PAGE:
BOSTON — When the Fenway Park crowd gets its first glance at the Los Angeles Dodgers on Tuesday night at the start of the 2018 World Series, there will be a host of unfamiliar faces. Third baseman Justin Turner, their leader, has played in two games here — which is two more than starting pitcher, Clayton Kershaw, or any of the Dodgers outfielders, who will have to acquaint themselves on the fly with the idiosyncratic outfield walls.
But one Dodgers player does not need an introduction.
Manny Machado, the shortstop-for-hire, has a history at Fenway that is lengthy and checkered, having spent much of the last seven seasons as a regular visitor here with the Baltimore Orioles.
If a national audience has just been introduced in the National League Championship Series to the full Machado — a package of churlishness, indolence and brilliance — the crowd here has seen his act before.
Machado gained ignominy in Boston last season when his late, spikes-up slide caught the leg of second baseman Dustin Pedroia, whose left knee has not been the same since. That led the Red Sox to twice throw behind Machado, who a month later took a leisurely 29.8-second stroll around the bases after hitting a home run.
The Red Sox have not forgotten those episodes now that Machado is with the Dodgers, but they made it clear that this was not the time or the place for ill will to surface.
“I have a lot of respect for him as a player; some of the other stuff I think is a bit much, but you know, a guy is who he is,” said reliever Matt Barnes, who threw a fastball behind the head of Machado the night after he took out Pedroia. “It definitely lingered a little bit for one reason or another, but if you do something foolish in a game that means this much and a series that means this much, and it costs you a game and it costs you a series, then you look like a fool.”
When asked what he thought of Machado’s antics against Milwaukee, Rick Porcello, potentially Boston’s starting pitcher for Game 4, said he preferred to watch his teammates.
“Our guys do a pretty damn good job of playing the game the right way,” he said. “I’d rather watch that.”
Pedroia, who said at the time of Machado’s slide last year that the play did not cause his injury, was asked Monday if it has contributed to his lengthy absence.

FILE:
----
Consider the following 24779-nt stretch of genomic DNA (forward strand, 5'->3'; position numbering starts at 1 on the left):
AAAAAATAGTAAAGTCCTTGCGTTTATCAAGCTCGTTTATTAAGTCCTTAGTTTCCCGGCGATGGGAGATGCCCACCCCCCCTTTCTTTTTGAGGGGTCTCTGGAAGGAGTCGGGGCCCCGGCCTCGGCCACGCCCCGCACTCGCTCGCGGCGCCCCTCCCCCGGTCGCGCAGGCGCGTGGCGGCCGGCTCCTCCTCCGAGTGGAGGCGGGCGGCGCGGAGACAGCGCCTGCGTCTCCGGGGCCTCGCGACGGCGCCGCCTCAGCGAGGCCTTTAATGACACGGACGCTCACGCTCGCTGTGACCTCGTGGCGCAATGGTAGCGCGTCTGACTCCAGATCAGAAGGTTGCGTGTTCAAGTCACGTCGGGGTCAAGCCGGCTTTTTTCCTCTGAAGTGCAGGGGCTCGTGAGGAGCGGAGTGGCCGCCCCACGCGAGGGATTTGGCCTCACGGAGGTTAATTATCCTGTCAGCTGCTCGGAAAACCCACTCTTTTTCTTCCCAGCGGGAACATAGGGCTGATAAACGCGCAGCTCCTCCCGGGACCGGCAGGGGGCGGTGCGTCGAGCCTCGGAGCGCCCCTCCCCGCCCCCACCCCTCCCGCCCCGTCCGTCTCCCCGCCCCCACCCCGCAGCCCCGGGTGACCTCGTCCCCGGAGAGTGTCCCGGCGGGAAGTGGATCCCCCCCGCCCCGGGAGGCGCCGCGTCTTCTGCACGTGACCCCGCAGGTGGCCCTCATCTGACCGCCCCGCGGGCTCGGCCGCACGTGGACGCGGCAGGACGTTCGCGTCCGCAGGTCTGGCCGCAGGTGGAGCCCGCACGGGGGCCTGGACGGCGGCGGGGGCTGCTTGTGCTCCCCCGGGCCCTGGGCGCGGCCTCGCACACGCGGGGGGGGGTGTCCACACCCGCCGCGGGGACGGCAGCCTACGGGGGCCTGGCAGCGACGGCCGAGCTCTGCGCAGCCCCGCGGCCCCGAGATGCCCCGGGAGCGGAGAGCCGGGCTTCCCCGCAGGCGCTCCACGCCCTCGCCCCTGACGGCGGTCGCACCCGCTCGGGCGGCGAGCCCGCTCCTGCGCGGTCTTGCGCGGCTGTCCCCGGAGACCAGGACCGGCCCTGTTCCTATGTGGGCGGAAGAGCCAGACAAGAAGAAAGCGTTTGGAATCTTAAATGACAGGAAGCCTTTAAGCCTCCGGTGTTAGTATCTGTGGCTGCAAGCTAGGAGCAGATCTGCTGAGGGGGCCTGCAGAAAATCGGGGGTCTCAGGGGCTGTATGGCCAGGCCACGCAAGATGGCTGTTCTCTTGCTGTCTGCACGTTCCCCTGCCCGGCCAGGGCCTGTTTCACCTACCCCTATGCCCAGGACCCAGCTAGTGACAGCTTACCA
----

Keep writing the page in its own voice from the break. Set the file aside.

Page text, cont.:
“It didn’t help — I’ll tell you that,” he said.
Machado has been in no mood to apologize — or really even discuss — the actions that placed him in the spotlight against the Brewers: the late slides at second base, the purposeful kicking of first baseman Jesus Aguilar, the failure to run out grounders and the grabbing of his crotch in response to boos after beating out a bunt. The episode with Aguilar brought Machado a $10,000 fine.
Asked if it bothered him that some — including the Brewers star Christian Yelich — have called him a dirty player, Machado, who will be a free agent this off-season, shrugged.
“I play hard for my ball club,” he said. “Whatever uniform I put on, I’m going to bleed and die. I hustle, I run down the line. I do whatever I can to win ballgames. Those are the only things we can control as baseball players.”
About the only bit of self-reflection Machado revealed on Monday was when he was asked what playing the right way meant to him.
“Everyone has their own opinion on everything,” he said. “However you play is however you play. Everyone has their own personalities in the game. Not everybody can be robots. I know M.L.B. is trying to make us all robots, but we’re just going to go out there and play our game.”
Any controversy Machado has endured does not seem to have affected his play. He has hit three homers and driven in nine runs in the postseason, and his bunt hit — on a 3-2 pitch that preceded a Cody Bellinger home run — was a pivotal play in the Game 7 win in Milwaukee on Saturday night.
He has also played quite well at Fenway Park, batting .278 with eight home runs and 32 R.B.I., his most in any ballpark as a visitor. He has also hit well against Chris Sale and David Price — the Red Sox starters in Games 1 and 2 — with a .300 career average and six home runs in 60 at-bats.
There will be other elements to watch on Monday.
The Dodgers will use Matt Kemp as their designated hitter; Austin Barnes is likely to remain behind the plate to better neutralize the Red Sox running game; and Sandy Leon, though he is a left-handed hitter, will be behind the plate once again with Sale on the mound.
And, of course, there is Dodgers Manager Dave Roberts, who is returning to the site of his most famous moment as a player. His steal of second base for the Red Sox in the ninth inning of Game 4 of the 2004 A.L.C.S. sparked a comeback from a three games-to-none deficit against the Yankees, which Boston parlayed into its first World Series victory in 86 years.
“Now he comes here and he makes a lot of money signing autographs,” Red Sox Manager Alex Cora said with a laugh about his former Dodgers teammate. “I know he puts ‘The greatest stolen base in the history of the game.’ He makes a lot of money in an hour.”
When Roberts, who remains a cherished figure in Boston, jogs out to line up along the third-base line before Game 1, he figures to be greeted with cheers.
But not so for the other Dodger who in these parts needs no introduction.